South African-based photographer Sarel Van Staden has a passion for creating images using artificial light sources. The visual practice allows him freedom to shoot anywhere and anytime to frame works of art. Here he takes us down memory lane showcasing three early lens-powerhouses in very cool form.
First introduced in 1932, the II was Leica's first shooter with a built-in rangefinder and we think it's fair enough to say it helped pave the way for the German optics enterprise empire. Fun fact: there are known to be four gold-plated II's out in the wild, one of them sold at a Hong Kong auction for $HK4 million.
The revolutionizing F1 from Nikon was quite the photographic achievement back in 1959. It was Nikon's first SLR camera and a crafted culmination of advanced components consolidated into one body–the first of its kind.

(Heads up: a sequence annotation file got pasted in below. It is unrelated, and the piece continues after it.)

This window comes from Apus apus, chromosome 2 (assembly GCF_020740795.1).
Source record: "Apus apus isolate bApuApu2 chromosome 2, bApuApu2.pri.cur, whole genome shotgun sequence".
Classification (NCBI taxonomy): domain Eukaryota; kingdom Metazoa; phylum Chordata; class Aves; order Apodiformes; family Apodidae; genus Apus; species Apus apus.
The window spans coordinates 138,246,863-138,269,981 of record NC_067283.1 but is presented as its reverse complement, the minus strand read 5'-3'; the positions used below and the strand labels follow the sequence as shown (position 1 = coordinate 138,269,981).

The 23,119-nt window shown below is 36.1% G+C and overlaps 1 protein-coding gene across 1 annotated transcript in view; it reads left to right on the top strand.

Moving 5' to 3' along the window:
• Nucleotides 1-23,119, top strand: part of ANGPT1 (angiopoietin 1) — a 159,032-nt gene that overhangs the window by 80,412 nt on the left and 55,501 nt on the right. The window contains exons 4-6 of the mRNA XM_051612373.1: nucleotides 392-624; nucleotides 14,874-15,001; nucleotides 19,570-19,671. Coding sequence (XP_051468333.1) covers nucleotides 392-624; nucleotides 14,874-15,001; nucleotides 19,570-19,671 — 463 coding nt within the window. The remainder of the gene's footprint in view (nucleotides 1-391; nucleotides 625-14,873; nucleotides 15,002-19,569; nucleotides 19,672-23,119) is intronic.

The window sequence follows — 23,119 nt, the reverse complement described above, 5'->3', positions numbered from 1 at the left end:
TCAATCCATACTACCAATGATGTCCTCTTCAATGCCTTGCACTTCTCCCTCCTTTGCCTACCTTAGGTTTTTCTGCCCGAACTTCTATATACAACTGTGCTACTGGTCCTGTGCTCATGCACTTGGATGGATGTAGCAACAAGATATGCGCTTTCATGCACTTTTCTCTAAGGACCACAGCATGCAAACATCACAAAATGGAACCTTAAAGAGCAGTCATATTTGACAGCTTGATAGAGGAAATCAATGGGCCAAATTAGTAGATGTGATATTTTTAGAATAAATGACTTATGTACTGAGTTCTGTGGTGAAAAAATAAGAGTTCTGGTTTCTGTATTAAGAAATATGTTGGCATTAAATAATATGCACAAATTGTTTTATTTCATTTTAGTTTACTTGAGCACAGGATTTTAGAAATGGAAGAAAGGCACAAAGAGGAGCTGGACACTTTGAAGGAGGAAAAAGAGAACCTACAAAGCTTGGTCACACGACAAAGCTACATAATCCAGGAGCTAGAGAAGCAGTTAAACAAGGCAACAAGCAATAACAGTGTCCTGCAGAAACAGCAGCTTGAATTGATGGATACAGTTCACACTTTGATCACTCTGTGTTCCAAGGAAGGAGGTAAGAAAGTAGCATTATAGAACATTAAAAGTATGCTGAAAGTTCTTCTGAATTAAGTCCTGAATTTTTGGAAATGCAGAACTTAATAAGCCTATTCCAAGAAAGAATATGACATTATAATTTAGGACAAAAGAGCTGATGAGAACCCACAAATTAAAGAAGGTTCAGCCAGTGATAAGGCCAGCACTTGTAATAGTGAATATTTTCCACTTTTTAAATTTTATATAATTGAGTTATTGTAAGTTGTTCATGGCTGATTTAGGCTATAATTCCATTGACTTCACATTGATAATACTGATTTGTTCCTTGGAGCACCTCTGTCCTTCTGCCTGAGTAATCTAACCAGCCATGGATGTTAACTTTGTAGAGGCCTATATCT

Released in 1950 in time for Christmas, the IIIF was the first Leica equipped with built in flash-synchronization. Hardcore collectors refer to them as the Red Dial, aka RD and put forth a pretty penny for them now. Could you imagine unwrapping one of these back in the '50s?